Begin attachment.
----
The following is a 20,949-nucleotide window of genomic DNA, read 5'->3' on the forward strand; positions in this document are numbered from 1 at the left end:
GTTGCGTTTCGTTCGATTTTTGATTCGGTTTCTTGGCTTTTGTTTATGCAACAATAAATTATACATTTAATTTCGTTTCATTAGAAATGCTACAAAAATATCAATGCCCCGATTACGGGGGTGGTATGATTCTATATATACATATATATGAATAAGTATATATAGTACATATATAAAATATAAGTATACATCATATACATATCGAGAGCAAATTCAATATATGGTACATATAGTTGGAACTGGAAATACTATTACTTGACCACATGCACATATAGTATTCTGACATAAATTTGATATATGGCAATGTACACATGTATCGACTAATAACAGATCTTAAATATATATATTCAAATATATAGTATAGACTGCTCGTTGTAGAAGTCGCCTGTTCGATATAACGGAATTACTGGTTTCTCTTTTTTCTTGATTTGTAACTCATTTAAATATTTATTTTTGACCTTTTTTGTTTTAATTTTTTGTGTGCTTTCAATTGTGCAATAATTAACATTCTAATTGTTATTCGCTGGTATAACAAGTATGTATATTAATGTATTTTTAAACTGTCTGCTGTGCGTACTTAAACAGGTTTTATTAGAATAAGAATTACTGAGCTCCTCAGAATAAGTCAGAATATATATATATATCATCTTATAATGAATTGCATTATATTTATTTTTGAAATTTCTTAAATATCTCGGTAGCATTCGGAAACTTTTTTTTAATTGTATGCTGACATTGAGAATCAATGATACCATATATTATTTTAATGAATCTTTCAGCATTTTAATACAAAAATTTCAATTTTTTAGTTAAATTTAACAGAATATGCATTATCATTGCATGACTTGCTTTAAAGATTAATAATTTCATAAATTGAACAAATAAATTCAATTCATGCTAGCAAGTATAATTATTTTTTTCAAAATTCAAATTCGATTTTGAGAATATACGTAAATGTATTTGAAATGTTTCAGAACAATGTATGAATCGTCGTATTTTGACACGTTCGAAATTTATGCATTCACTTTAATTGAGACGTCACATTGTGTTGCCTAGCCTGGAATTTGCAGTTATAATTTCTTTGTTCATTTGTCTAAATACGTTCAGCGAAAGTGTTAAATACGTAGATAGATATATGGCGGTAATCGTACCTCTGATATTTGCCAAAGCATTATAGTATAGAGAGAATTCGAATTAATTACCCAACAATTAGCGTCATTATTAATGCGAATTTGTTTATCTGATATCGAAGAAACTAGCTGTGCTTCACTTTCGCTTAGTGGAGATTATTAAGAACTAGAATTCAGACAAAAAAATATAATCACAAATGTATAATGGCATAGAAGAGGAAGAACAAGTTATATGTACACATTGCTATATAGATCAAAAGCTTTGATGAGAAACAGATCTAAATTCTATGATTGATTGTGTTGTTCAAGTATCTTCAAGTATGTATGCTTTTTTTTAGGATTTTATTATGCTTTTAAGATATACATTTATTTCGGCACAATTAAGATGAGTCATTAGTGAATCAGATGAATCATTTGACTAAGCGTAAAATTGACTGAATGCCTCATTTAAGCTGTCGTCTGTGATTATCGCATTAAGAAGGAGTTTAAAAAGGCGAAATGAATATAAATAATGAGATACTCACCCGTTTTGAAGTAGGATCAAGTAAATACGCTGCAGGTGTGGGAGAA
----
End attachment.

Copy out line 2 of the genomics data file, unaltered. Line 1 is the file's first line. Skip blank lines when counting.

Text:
GTTGCGTTTCGTTCGATTTTTGATTCGGTTTCTTGGCTTTTGTTTATGCAACAATAAATTATACATTTAATTTCGTTTCATTAGAAATGCTACAAAAATATCAATGCCCCGATTACGGGGGTGGTATGATTCTATATATACATATATATGAATAAGTATATATAGTACATATATAAAATATAAGTATACATCATATACATATCGAGAGCAAATTCAATATATGGTACATATAGTTGGAACTGGAAATACTATTACTTGACCACATGCACATATAGTATTCTGACATAAATTTGATATATGGCAATGTACACATGTATCGACTAATAACAGATCTTAAATATATATATTCAAATATATAGTATAGACTGCTCGTTGTAGAAGTCGCCTGTTCGATATAACGGAATTACTGGTTTCTCTTTTTTCTTGATTTGTAACTCATTTAAATATTTATTTTTGACCTTTTTTGTTTTAATTTTTTGTGTGCTTTCAATTGTGCAATAATTAACATTCTAATTGTTATTCGCTGGTATAACAAGTATGTATATTAATGTATTTTTAAACTGTCTGCTGTGCGTACTTAAACAGGTTTTATTAGAATAAGAATTACTGAGCTCCTCAGAATAAGTCAGAATATATATATATATCATCTTATAATGAATTGCATTATATTTATTTTTGAAATTTCTTAAATATCTCGGTAGCATTCGGAAACTTTTTTTTAATTGTATGCTGACATTGAGAATCAATGATACCATATATTATTTTAATGAATCTTTCAGCATTTTAATACAAAAATTTCAATTTTTTAGTTAAATTTAACAGAATATGCATTATCATTGCATGACTTGCTTTAAAGATTAATAATTTCATAAATTGAACAAATAAATTCAATTCATGCTAGCAAGTATAATTATTTTTTTCAAAATTCAAATTCGATTTTGAGAATATACGTAAATGTATTTGAAATGTTTCAGAACAATGTATGAATCGTCGTATTTTGACACGTTCGAAATTTATGCATTCACTTTAATTGAGACGTCACATTGTGTTGCCTAGCCTGGAATTTGCAGTTATAATTTCTTTGTTCATTTGTCTAAATACGTTCAGCGAAAGTGTTAAATACGTAGATAGATATATGGCGGTAATCGTACCTCTGATATTTGCCAAAGCATTATAGTATAGAGAGAATTCGAATTAATTACCCAACAATTAGCGTCATTATTAATGCGAATTTGTTTATCTGATATCGAAGAAACTAGCTGTGCTTCACTTTCGCTTAGTGGAGATTATTAAGAACTAGAATTCAGACAAAAAAATATAATCACAAATGTATAATGGCATAGAAGAGGAAGAACAAGTTATATGTACACATTGCTATATAGATCAAAAGCTTTGATGAGAAACAGATCTAAATTCTATGATTGATTGTGTTGTTCAAGTATCTTCAAGTATGTATGCTTTTTTTTAGGATTTTATTATGCTTTTAAGATATACATTTATTTCGGCACAATTAAGATGAGTCATTAGTGAATCAGATGAATCATTTGACTAAGCGTAAAATTGACTGAATGCCTCATTTAAGCTGTCGTCTGTGATTATCGCATTAAGAAGGAGTTTAAAAAGGCGAAATGAATATAAATAATGAGATACTCACCCGTTTTGAAGTAGGATCAAGTAAATACGCTGCAGGTGTGGGAGAA